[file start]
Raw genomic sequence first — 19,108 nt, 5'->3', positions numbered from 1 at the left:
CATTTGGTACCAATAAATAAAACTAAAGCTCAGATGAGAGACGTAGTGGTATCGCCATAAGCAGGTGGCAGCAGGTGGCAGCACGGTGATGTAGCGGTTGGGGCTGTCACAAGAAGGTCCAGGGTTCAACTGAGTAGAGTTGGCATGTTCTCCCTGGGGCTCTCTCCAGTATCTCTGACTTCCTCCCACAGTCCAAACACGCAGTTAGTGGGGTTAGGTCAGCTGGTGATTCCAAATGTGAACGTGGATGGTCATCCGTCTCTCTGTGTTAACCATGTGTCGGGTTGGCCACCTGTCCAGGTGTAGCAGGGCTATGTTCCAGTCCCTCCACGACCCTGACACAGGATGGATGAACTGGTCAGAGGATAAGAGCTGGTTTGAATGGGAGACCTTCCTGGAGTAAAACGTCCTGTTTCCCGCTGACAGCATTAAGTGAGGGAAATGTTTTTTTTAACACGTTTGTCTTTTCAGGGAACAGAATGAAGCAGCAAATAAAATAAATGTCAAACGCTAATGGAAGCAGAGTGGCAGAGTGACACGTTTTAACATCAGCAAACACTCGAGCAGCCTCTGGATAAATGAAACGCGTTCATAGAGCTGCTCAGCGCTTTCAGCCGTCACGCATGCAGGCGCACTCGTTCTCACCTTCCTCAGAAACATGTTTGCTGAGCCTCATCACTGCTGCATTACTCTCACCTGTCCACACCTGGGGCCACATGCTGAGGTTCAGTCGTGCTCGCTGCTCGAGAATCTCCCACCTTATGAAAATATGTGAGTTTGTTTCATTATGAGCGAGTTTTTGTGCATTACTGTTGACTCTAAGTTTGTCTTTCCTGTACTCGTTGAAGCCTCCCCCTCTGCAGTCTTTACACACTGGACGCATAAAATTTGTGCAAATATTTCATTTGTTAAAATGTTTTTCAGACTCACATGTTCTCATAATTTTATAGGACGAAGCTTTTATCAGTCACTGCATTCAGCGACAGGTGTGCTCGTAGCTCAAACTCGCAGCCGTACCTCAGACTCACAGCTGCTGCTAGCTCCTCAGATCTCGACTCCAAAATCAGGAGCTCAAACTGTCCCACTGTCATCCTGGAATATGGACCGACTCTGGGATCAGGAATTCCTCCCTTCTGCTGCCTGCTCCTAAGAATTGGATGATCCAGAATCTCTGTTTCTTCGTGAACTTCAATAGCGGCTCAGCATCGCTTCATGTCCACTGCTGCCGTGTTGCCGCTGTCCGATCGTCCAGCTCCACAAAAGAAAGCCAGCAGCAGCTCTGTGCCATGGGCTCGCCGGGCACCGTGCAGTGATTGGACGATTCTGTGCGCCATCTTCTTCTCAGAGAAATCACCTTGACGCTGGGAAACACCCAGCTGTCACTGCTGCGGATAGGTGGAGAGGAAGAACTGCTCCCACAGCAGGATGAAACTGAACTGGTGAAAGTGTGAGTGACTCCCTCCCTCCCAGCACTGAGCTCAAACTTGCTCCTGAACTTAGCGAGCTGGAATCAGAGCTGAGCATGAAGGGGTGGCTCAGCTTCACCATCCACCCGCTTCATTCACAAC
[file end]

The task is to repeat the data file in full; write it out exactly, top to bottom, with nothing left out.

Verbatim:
Raw genomic sequence first — 19,108 nt, 5'->3', positions numbered from 1 at the left:
CATTTGGTACCAATAAATAAAACTAAAGCTCAGATGAGAGACGTAGTGGTATCGCCATAAGCAGGTGGCAGCAGGTGGCAGCACGGTGATGTAGCGGTTGGGGCTGTCACAAGAAGGTCCAGGGTTCAACTGAGTAGAGTTGGCATGTTCTCCCTGGGGCTCTCTCCAGTATCTCTGACTTCCTCCCACAGTCCAAACACGCAGTTAGTGGGGTTAGGTCAGCTGGTGATTCCAAATGTGAACGTGGATGGTCATCCGTCTCTCTGTGTTAACCATGTGTCGGGTTGGCCACCTGTCCAGGTGTAGCAGGGCTATGTTCCAGTCCCTCCACGACCCTGACACAGGATGGATGAACTGGTCAGAGGATAAGAGCTGGTTTGAATGGGAGACCTTCCTGGAGTAAAACGTCCTGTTTCCCGCTGACAGCATTAAGTGAGGGAAATGTTTTTTTTAACACGTTTGTCTTTTCAGGGAACAGAATGAAGCAGCAAATAAAATAAATGTCAAACGCTAATGGAAGCAGAGTGGCAGAGTGACACGTTTTAACATCAGCAAACACTCGAGCAGCCTCTGGATAAATGAAACGCGTTCATAGAGCTGCTCAGCGCTTTCAGCCGTCACGCATGCAGGCGCACTCGTTCTCACCTTCCTCAGAAACATGTTTGCTGAGCCTCATCACTGCTGCATTACTCTCACCTGTCCACACCTGGGGCCACATGCTGAGGTTCAGTCGTGCTCGCTGCTCGAGAATCTCCCACCTTATGAAAATATGTGAGTTTGTTTCATTATGAGCGAGTTTTTGTGCATTACTGTTGACTCTAAGTTTGTCTTTCCTGTACTCGTTGAAGCCTCCCCCTCTGCAGTCTTTACACACTGGACGCATAAAATTTGTGCAAATATTTCATTTGTTAAAATGTTTTTCAGACTCACATGTTCTCATAATTTTATAGGACGAAGCTTTTATCAGTCACTGCATTCAGCGACAGGTGTGCTCGTAGCTCAAACTCGCAGCCGTACCTCAGACTCACAGCTGCTGCTAGCTCCTCAGATCTCGACTCCAAAATCAGGAGCTCAAACTGTCCCACTGTCATCCTGGAATATGGACCGACTCTGGGATCAGGAATTCCTCCCTTCTGCTGCCTGCTCCTAAGAATTGGATGATCCAGAATCTCTGTTTCTTCGTGAACTTCAATAGCGGCTCAGCATCGCTTCATGTCCACTGCTGCCGTGTTGCCGCTGTCCGATCGTCCAGCTCCACAAAAGAAAGCCAGCAGCAGCTCTGTGCCATGGGCTCGCCGGGCACCGTGCAGTGATTGGACGATTCTGTGCGCCATCTTCTTCTCAGAGAAATCACCTTGACGCTGGGAAACACCCAGCTGTCACTGCTGCGGATAGGTGGAGAGGAAGAACTGCTCCCACAGCAGGATGAAACTGAACTGGTGAAAGTGTGAGTGACTCCCTCCCTCCCAGCACTGAGCTCAAACTTGCTCCTGAACTTAGCGAGCTGGAATCAGAGCTGAGCATGAAGGGGTGGCTCAGCTTCACCATCCACCCGCTTCATTCACAAC